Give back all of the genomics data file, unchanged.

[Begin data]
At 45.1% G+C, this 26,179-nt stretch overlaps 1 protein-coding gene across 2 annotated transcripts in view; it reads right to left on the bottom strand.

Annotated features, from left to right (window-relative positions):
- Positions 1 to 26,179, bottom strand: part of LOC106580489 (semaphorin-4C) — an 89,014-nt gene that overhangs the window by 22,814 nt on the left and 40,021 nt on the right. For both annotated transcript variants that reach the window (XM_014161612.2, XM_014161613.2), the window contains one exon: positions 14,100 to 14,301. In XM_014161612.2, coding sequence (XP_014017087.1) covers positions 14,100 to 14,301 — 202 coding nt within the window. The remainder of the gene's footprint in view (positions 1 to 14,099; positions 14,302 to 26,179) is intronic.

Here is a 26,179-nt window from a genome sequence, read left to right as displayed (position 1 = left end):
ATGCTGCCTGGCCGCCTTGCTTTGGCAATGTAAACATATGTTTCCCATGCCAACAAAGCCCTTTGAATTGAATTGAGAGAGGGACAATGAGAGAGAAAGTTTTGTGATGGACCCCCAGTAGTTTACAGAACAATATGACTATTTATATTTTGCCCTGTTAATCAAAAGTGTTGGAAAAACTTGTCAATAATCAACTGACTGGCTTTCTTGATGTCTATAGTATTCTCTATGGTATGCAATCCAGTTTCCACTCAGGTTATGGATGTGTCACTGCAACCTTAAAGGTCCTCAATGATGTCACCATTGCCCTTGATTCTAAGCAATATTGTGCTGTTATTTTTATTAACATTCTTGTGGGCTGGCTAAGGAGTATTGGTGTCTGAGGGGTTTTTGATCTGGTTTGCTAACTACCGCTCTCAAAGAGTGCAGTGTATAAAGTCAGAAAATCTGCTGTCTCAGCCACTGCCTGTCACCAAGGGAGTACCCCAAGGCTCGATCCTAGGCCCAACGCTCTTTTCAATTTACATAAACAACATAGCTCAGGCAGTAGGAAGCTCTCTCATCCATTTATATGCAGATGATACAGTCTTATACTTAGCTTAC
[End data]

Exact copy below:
At 45.1% G+C, this 26,179-nt stretch overlaps 1 protein-coding gene across 2 annotated transcripts in view; it reads right to left on the bottom strand.

Annotated features, from left to right (window-relative positions):
- Positions 1 to 26,179, bottom strand: part of LOC106580489 (semaphorin-4C) — an 89,014-nt gene that overhangs the window by 22,814 nt on the left and 40,021 nt on the right. For both annotated transcript variants that reach the window (XM_014161612.2, XM_014161613.2), the window contains one exon: positions 14,100 to 14,301. In XM_014161612.2, coding sequence (XP_014017087.1) covers positions 14,100 to 14,301 — 202 coding nt within the window. The remainder of the gene's footprint in view (positions 1 to 14,099; positions 14,302 to 26,179) is intronic.

Here is a 26,179-nt window from a genome sequence, read left to right as displayed (position 1 = left end):
ATGCTGCCTGGCCGCCTTGCTTTGGCAATGTAAACATATGTTTCCCATGCCAACAAAGCCCTTTGAATTGAATTGAGAGAGGGACAATGAGAGAGAAAGTTTTGTGATGGACCCCCAGTAGTTTACAGAACAATATGACTATTTATATTTTGCCCTGTTAATCAAAAGTGTTGGAAAAACTTGTCAATAATCAACTGACTGGCTTTCTTGATGTCTATAGTATTCTCTATGGTATGCAATCCAGTTTCCACTCAGGTTATGGATGTGTCACTGCAACCTTAAAGGTCCTCAATGATGTCACCATTGCCCTTGATTCTAAGCAATATTGTGCTGTTATTTTTATTAACATTCTTGTGGGCTGGCTAAGGAGTATTGGTGTCTGAGGGGTTTTTGATCTGGTTTGCTAACTACCGCTCTCAAAGAGTGCAGTGTATAAAGTCAGAAAATCTGCTGTCTCAGCCACTGCCTGTCACCAAGGGAGTACCCCAAGGCTCGATCCTAGGCCCAACGCTCTTTTCAATTTACATAAACAACATAGCTCAGGCAGTAGGAAGCTCTCTCATCCATTTATATGCAGATGATACAGTCTTATACTTAGCTTAC